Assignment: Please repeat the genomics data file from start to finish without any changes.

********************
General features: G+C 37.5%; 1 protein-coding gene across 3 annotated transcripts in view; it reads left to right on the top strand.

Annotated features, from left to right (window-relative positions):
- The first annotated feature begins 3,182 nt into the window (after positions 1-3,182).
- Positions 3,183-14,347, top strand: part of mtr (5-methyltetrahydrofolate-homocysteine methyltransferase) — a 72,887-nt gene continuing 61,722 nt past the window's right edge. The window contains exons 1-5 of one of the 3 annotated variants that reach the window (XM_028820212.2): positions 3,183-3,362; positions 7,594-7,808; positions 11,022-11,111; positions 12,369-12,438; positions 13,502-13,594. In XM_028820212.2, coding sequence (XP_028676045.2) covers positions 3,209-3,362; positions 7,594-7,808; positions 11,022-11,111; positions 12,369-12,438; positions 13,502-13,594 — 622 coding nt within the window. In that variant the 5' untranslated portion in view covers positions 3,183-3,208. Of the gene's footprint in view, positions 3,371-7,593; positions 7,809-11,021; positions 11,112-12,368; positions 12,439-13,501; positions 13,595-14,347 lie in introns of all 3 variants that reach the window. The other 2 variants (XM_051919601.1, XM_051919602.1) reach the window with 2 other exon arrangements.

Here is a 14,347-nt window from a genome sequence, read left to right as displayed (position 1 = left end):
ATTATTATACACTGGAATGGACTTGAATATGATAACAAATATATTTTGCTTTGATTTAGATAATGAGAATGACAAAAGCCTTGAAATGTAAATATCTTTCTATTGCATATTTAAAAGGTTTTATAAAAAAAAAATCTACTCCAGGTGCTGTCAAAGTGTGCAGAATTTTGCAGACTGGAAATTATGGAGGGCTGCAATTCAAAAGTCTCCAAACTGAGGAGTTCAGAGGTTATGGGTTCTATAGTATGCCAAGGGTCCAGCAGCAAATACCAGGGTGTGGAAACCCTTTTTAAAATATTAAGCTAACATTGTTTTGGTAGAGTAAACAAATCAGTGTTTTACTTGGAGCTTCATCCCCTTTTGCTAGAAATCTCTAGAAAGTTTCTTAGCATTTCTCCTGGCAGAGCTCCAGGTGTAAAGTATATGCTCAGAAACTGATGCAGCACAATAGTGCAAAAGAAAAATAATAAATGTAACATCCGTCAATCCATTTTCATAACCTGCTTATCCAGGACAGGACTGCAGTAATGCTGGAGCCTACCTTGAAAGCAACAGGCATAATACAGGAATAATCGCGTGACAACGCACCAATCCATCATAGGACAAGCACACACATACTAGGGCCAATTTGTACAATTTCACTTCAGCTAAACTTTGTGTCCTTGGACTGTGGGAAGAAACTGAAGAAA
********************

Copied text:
General features: G+C 37.5%; 1 protein-coding gene across 3 annotated transcripts in view; it reads left to right on the top strand.

Annotated features, from left to right (window-relative positions):
- The first annotated feature begins 3,182 nt into the window (after positions 1-3,182).
- Positions 3,183-14,347, top strand: part of mtr (5-methyltetrahydrofolate-homocysteine methyltransferase) — a 72,887-nt gene continuing 61,722 nt past the window's right edge. The window contains exons 1-5 of one of the 3 annotated variants that reach the window (XM_028820212.2): positions 3,183-3,362; positions 7,594-7,808; positions 11,022-11,111; positions 12,369-12,438; positions 13,502-13,594. In XM_028820212.2, coding sequence (XP_028676045.2) covers positions 3,209-3,362; positions 7,594-7,808; positions 11,022-11,111; positions 12,369-12,438; positions 13,502-13,594 — 622 coding nt within the window. In that variant the 5' untranslated portion in view covers positions 3,183-3,208. Of the gene's footprint in view, positions 3,371-7,593; positions 7,809-11,021; positions 11,112-12,368; positions 12,439-13,501; positions 13,595-14,347 lie in introns of all 3 variants that reach the window. The other 2 variants (XM_051919601.1, XM_051919602.1) reach the window with 2 other exon arrangements.

Here is a 14,347-nt window from a genome sequence, read left to right as displayed (position 1 = left end):
ATTATTATACACTGGAATGGACTTGAATATGATAACAAATATATTTTGCTTTGATTTAGATAATGAGAATGACAAAAGCCTTGAAATGTAAATATCTTTCTATTGCATATTTAAAAGGTTTTATAAAAAAAAAATCTACTCCAGGTGCTGTCAAAGTGTGCAGAATTTTGCAGACTGGAAATTATGGAGGGCTGCAATTCAAAAGTCTCCAAACTGAGGAGTTCAGAGGTTATGGGTTCTATAGTATGCCAAGGGTCCAGCAGCAAATACCAGGGTGTGGAAACCCTTTTTAAAATATTAAGCTAACATTGTTTTGGTAGAGTAAACAAATCAGTGTTTTACTTGGAGCTTCATCCCCTTTTGCTAGAAATCTCTAGAAAGTTTCTTAGCATTTCTCCTGGCAGAGCTCCAGGTGTAAAGTATATGCTCAGAAACTGATGCAGCACAATAGTGCAAAAGAAAAATAATAAATGTAACATCCGTCAATCCATTTTCATAACCTGCTTATCCAGGACAGGACTGCAGTAATGCTGGAGCCTACCTTGAAAGCAACAGGCATAATACAGGAATAATCGCGTGACAACGCACCAATCCATCATAGGACAAGCACACACATACTAGGGCCAATTTGTACAATTTCACTTCAGCTAAACTTTGTGTCCTTGGACTGTGGGAAGAAACTGAAGAAA